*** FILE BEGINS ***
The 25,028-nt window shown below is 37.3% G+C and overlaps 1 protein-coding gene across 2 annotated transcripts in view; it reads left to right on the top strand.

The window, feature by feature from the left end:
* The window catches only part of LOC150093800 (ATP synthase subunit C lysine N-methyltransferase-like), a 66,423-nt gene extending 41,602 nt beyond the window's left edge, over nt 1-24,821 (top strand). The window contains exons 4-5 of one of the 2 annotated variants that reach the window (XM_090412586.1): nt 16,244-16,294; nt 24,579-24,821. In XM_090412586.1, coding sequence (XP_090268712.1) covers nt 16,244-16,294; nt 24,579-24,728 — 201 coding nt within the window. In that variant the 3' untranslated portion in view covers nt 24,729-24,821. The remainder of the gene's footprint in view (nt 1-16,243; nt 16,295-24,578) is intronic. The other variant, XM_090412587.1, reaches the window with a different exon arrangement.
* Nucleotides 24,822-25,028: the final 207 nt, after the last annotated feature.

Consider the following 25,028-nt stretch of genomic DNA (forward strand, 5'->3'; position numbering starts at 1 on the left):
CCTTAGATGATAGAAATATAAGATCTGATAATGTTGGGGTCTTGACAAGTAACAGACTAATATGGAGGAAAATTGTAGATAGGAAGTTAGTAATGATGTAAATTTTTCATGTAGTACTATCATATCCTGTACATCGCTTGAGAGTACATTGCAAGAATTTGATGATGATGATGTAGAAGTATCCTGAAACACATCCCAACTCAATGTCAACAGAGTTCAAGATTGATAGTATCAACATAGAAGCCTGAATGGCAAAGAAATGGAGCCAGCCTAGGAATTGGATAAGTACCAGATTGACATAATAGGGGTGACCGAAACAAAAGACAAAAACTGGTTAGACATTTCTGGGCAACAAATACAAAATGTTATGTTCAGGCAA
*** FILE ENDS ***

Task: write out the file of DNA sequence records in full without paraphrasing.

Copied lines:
The 25,028-nt window shown below is 37.3% G+C and overlaps 1 protein-coding gene across 2 annotated transcripts in view; it reads left to right on the top strand.

The window, feature by feature from the left end:
* The window catches only part of LOC150093800 (ATP synthase subunit C lysine N-methyltransferase-like), a 66,423-nt gene extending 41,602 nt beyond the window's left edge, over nt 1-24,821 (top strand). The window contains exons 4-5 of one of the 2 annotated variants that reach the window (XM_090412586.1): nt 16,244-16,294; nt 24,579-24,821. In XM_090412586.1, coding sequence (XP_090268712.1) covers nt 16,244-16,294; nt 24,579-24,728 — 201 coding nt within the window. In that variant the 3' untranslated portion in view covers nt 24,729-24,821. The remainder of the gene's footprint in view (nt 1-16,243; nt 16,295-24,578) is intronic. The other variant, XM_090412587.1, reaches the window with a different exon arrangement.
* Nucleotides 24,822-25,028: the final 207 nt, after the last annotated feature.

Consider the following 25,028-nt stretch of genomic DNA (forward strand, 5'->3'; position numbering starts at 1 on the left):
CCTTAGATGATAGAAATATAAGATCTGATAATGTTGGGGTCTTGACAAGTAACAGACTAATATGGAGGAAAATTGTAGATAGGAAGTTAGTAATGATGTAAATTTTTCATGTAGTACTATCATATCCTGTACATCGCTTGAGAGTACATTGCAAGAATTTGATGATGATGATGTAGAAGTATCCTGAAACACATCCCAACTCAATGTCAACAGAGTTCAAGATTGATAGTATCAACATAGAAGCCTGAATGGCAAAGAAATGGAGCCAGCCTAGGAATTGGATAAGTACCAGATTGACATAATAGGGGTGACCGAAACAAAAGACAAAAACTGGTTAGACATTTCTGGGCAACAAATACAAAATGTTATGTTCAGGCAA